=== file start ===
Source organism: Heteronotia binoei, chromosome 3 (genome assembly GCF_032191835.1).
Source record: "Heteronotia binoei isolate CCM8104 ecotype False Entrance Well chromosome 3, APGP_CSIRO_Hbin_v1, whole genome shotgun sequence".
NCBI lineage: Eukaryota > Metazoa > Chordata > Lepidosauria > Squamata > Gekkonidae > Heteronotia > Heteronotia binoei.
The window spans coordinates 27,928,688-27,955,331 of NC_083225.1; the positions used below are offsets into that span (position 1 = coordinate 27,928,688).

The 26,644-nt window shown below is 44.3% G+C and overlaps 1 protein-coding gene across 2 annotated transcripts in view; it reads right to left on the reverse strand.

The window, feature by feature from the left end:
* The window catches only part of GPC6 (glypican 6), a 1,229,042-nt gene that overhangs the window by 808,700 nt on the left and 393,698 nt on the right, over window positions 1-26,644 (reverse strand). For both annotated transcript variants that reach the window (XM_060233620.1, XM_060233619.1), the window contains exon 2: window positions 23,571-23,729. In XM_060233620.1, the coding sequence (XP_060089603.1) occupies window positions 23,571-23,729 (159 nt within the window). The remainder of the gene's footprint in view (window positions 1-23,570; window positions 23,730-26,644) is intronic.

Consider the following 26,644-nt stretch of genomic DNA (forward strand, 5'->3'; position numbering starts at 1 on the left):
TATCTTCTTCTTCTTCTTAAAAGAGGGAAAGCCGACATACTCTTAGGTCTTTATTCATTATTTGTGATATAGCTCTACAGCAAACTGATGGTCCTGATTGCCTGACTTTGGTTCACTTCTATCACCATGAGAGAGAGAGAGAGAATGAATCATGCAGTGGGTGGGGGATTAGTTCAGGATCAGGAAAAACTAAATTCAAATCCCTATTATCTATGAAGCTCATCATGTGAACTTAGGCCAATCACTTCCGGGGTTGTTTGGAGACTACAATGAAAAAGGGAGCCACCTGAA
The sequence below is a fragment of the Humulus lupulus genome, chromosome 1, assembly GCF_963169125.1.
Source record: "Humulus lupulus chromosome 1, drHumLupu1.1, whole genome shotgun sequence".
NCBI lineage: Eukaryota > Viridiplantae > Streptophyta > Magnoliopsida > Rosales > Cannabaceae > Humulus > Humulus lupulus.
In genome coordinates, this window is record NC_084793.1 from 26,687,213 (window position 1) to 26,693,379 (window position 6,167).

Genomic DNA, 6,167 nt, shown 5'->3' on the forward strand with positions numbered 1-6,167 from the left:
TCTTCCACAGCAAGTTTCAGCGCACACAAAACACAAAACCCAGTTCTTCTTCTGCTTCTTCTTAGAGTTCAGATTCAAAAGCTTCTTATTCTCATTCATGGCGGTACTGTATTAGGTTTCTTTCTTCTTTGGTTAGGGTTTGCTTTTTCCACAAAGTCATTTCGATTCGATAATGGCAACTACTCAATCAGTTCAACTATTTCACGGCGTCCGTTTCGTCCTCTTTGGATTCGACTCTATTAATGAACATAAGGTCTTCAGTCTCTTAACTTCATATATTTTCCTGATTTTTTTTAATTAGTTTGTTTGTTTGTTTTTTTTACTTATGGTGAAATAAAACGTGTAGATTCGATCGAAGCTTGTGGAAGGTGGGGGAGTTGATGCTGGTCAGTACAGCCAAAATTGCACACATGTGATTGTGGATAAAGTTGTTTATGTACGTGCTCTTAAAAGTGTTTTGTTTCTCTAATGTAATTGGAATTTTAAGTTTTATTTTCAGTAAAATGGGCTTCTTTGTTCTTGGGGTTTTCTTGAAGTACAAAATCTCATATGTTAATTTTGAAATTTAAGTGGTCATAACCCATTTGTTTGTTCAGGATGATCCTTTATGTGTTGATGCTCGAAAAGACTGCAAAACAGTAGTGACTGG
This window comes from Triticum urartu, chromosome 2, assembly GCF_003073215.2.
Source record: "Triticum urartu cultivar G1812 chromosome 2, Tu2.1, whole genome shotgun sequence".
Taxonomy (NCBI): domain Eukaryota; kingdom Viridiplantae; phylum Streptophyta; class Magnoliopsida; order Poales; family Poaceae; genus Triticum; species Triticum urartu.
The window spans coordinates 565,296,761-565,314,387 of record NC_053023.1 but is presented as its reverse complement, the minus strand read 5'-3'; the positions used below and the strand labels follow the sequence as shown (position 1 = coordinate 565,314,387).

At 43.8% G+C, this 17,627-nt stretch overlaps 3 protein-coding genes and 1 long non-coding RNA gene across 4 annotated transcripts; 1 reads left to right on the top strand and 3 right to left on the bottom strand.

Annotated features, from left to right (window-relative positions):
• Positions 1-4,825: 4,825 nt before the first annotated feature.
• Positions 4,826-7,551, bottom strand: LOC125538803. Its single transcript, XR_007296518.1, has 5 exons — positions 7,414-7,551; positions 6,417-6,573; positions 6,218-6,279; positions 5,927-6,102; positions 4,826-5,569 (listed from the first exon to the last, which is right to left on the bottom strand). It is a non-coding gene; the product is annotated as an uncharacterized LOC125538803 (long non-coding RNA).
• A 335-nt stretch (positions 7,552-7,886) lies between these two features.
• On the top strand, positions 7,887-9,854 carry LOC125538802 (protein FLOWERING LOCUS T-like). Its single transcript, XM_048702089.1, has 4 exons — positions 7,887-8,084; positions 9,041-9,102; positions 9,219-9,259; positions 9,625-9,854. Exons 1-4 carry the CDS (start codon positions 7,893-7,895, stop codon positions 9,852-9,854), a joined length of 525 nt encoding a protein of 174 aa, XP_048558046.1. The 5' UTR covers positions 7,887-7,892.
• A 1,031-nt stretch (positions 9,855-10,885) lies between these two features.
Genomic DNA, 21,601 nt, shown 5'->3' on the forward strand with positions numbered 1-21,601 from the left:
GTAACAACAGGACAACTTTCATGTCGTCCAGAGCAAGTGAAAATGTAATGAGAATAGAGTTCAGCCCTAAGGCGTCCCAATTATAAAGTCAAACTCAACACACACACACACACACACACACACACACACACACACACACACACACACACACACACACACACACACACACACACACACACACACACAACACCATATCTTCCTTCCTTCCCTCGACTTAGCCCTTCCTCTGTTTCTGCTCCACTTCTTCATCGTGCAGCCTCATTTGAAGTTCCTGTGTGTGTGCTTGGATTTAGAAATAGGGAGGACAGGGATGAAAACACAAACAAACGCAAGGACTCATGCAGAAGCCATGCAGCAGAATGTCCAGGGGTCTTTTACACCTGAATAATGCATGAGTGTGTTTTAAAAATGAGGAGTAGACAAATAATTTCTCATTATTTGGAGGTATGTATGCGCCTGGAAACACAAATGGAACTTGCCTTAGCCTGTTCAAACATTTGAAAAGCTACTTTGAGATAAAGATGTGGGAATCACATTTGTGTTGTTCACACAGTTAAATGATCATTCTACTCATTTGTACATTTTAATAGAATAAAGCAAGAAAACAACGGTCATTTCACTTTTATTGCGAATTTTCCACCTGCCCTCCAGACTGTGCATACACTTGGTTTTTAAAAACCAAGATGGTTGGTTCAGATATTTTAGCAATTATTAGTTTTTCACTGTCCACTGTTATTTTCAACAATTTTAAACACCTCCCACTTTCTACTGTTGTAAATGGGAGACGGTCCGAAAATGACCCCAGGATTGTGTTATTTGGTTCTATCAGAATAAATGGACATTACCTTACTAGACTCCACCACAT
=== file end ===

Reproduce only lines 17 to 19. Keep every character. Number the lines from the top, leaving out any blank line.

Source record: "Triticum urartu cultivar G1812 chromosome 2, Tu2.1, whole genome shotgun sequence".
Taxonomy (NCBI): domain Eukaryota; kingdom Viridiplantae; phylum Streptophyta; class Magnoliopsida; order Poales; family Poaceae; genus Triticum; species Triticum urartu.
The window spans coordinates 565,296,761-565,314,387 of record NC_053023.1 but is presented as its reverse complement, the minus strand read 5'-3'; the positions used below and the strand labels follow the sequence as shown (position 1 = coordinate 565,314,387).